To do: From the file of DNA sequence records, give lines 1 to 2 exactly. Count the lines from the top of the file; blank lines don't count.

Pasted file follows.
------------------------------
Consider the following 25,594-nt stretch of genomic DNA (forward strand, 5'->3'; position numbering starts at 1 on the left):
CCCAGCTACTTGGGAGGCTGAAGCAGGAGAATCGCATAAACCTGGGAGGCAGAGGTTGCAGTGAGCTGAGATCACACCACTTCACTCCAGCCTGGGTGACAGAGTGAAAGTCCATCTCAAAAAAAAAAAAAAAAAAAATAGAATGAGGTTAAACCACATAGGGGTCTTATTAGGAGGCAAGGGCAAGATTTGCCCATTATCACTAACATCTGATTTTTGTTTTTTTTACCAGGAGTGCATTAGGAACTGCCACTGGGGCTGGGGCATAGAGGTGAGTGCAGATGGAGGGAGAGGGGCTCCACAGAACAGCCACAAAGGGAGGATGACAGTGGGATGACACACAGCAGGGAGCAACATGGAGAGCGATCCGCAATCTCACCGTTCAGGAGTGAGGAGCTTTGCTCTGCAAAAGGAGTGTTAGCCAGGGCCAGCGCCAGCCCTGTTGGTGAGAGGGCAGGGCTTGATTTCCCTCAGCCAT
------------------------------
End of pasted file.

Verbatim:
Consider the following 25,594-nt stretch of genomic DNA (forward strand, 5'->3'; position numbering starts at 1 on the left):
CCCAGCTACTTGGGAGGCTGAAGCAGGAGAATCGCATAAACCTGGGAGGCAGAGGTTGCAGTGAGCTGAGATCACACCACTTCACTCCAGCCTGGGTGACAGAGTGAAAGTCCATCTCAAAAAAAAAAAAAAAAAAAATAGAATGAGGTTAAACCACATAGGGGTCTTATTAGGAGGCAAGGGCAAGATTTGCCCATTATCACTAACATCTGATTTTTGTTTTTTTTACCAGGAGTGCATTAGGAACTGCCACTGGGGCTGGGGCATAGAGGTGAGTGCAGATGGAGGGAGAGGGGCTCCACAGAACAGCCACAAAGGGAGGATGACAGTGGGATGACACACAGCAGGGAGCAACATGGAGAGCGATCCGCAATCTCACCGTTCAGGAGTGAGGAGCTTTGCTCTGCAAAAGGAGTGTTAGCCAGGGCCAGCGCCAGCCCTGTTGGTGAGAGGGCAGGGCTTGATTTCCCTCAGCCAT